There is more significance to Husch Blackwell’s 6% revenue increase during 2012 than first meets the eye. Am Law Daily, Jan. 16, 2013. While many other national and regional firms’ long-term sustainability is threatened because some partners are allowed to put their personal interests ahead of their firms’, Husch Blackwell clearly has moved to the more enlightened paradigm by which the firm’s interests come first. And as the 2012 figures demonstrate, not only is the firm’s long-term viability strengthened, but the partners ultimately end up with more in their pockets as well.
Like scores of other firms, Husch Blackwell’s history since the recession began in late 2008 was rocky. In March 2009 the firm cut 17 lawyers and 45 staff (AboveTheLaw.com, March 12, 2009), another 10 lawyers four months later (Law360.com, July 16, 2009), and 20 more attorneys including some non-equity partners in the fall of 2010 (AboveTheLaw.com, Oct. 1, 2010; Am Law Daily, Oct. 5, 2010). Gross revenues dropped 3.5% in 2010 and declined another 4.7% in 2011. The trend was clear: fewer lawyers and fewer dollars.
In August, 2011, the firm partnership selected a new Chairman and a new CEO/Managing Partner to begin seven months later on April 1, 2012. Husch Blackwell press release. Apparently they followed Mr. Rogers’ old adage to take the time and do it right. Under the new leadership in 2012, total revenues climbed $16,000,000 or 6%, while the total number of lawyers went down only 1%. Although the firm ascribed some of its additional income to higher billing rates for “more sophisticated work” (apparently M&A and litigation), the math tells you that there must be more to this revenue leap, especially when the number of partners with their higher billing rates declined 3.6% during 2012.
Although Husch Blackwell has about 9% fewer lawyers today than when the layoffs began in 2009, the firm continued to bring in both laterals and new law school graduates throughout the same time period. Hence, the total number of lawyer departures was much greater than the 9% figure suggests. And during the same time, the number of equity partners went down by more than 17%. Clearly, the firm changed its mix by encouraging, inviting or just telling its least valuable attorneys to practice elsewhere. The firm also must have become more strategic about the types of legal work it sought, and found ways for its people to become more efficient and productive. As a result, what Husch Blackwell has now is a lean, mean revenue-generating machine. If you practiced there today, you’d have every reason to think the firm’s future looks pretty good.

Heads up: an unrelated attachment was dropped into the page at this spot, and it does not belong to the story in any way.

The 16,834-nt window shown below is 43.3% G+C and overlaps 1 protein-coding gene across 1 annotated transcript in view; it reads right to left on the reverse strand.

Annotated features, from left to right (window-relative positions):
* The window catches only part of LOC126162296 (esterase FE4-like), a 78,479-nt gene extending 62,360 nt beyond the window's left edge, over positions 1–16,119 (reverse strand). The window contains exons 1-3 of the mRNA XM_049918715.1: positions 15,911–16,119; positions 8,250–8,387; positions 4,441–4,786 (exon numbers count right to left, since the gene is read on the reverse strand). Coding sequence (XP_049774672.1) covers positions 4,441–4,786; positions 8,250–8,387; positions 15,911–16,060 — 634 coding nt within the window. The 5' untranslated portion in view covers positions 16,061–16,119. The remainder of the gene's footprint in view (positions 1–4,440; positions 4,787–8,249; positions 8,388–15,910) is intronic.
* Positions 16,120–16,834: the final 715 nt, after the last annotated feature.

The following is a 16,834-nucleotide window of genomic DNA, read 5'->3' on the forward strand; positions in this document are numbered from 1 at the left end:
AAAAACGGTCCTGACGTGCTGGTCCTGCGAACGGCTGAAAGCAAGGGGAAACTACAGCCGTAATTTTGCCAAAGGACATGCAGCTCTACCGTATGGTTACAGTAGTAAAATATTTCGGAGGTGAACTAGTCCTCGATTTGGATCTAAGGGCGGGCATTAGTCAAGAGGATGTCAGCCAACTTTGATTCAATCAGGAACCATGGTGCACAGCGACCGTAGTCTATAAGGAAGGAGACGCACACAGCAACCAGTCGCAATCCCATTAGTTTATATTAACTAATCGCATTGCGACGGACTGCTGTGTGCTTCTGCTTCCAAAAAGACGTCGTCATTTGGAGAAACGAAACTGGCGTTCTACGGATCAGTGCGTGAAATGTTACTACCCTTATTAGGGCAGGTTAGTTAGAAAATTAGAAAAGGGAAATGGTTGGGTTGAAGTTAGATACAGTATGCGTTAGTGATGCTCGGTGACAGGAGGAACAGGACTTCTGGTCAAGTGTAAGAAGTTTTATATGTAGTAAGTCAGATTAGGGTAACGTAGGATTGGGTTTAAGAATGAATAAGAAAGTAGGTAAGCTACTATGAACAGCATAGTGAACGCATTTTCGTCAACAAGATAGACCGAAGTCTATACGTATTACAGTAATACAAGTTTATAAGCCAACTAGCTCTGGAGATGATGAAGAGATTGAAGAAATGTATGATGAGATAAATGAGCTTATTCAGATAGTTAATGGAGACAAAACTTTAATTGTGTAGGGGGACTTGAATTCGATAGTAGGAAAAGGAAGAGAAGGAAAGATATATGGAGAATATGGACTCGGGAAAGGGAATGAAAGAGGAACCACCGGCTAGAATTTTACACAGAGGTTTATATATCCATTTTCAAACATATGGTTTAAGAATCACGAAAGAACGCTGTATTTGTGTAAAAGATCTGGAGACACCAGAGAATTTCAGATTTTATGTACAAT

Take a minute to think through how that firm must have changed its mix of attorneys. I have no inside information, but it seems clear to me that the leaders must have begun by determining which of its attorneys were the least valuable to the firm—whether they defined “value” as total billings, rainmaking, quality of legal work, managing a practice group, recruiting or developing talent, or most likely, some combination of “Build the Business” and “Build the Firm” factors. Presumably, they then compared each lawyer’s assessed “value” with his/her compensation. Utilizing the old but often ignored standard, “Does this lawyer deliver significantly more value to the firm than s/he costs?” the leadership must have made some very difficult choices about which equity partners should be reclassified and which lawyers simply needed to leave.
Next, Husch Blackwell’s leaders must have held some very honest and straightforward discussions with those individuals about what the firm had decided. Can you imagine walking into the office of an old friend, a colleague whom you had helped out and who helped you with your clients over the years, someone whose spouse or partner you had gotten to know through firm functions, perhaps someone who had been at the firm longer than you, and telling him or her that their future with the firm was either ending or becoming less than it was?
I can promise you two things. First, with some careful thought and sensitivity, those tough talks can be done effectively while preserving the individual’s dignity. Second, if a firm is not having those talks with lawyers who don’t deliver significantly more value than their compensation, the firm is damaging its long-term financial viability. While bringing in laterals with books of business may provide some temporary financial “cover” that can mask this drainage, it does not solve the underlying problem—all it does is add more water to a vessel that leaks. And one day, there will be a Day of Reckoning. Belly of the Beast, Feb., 15, 2012. Besides, why should a potential lateral dilute the value of what s/he can deliver by joining a firm where a fraction of his/her effort would be diverted to compensating lawyers who take more than they give?
Six months after he became Husch Blackwell’s Chairman, Maurice Watson was asked by a reporter, “What have you learned about the firm that you didn’t already know?” His answer was telling:
Our lawyers and partners are looking for some direction about where we ought to be going as a law firm in times that some view as perilous. At the same time, I think there’s a tendency among lawyers at times of stress and uncertainty to hunker down and be conservative.
It is almost innate to do the opposite of what you ought to do. When stocks go up you ought to sell, and when they go down you ought to buy. You want to follow the herd because that’s going to provide you some protection. In fact, it will ensure that you get trampled. Kansas City Business Journal, Oct. 12, 2012.
Will your law firm be trampled? Or are you willing to make the hard decisions to act in the best interests of your firm and fix what’s causing your revenue to leak? As I said, the process may be difficult but with careful thought and sensitivity, you can do this in a way that is effective while preserving the dignity of your colleagues.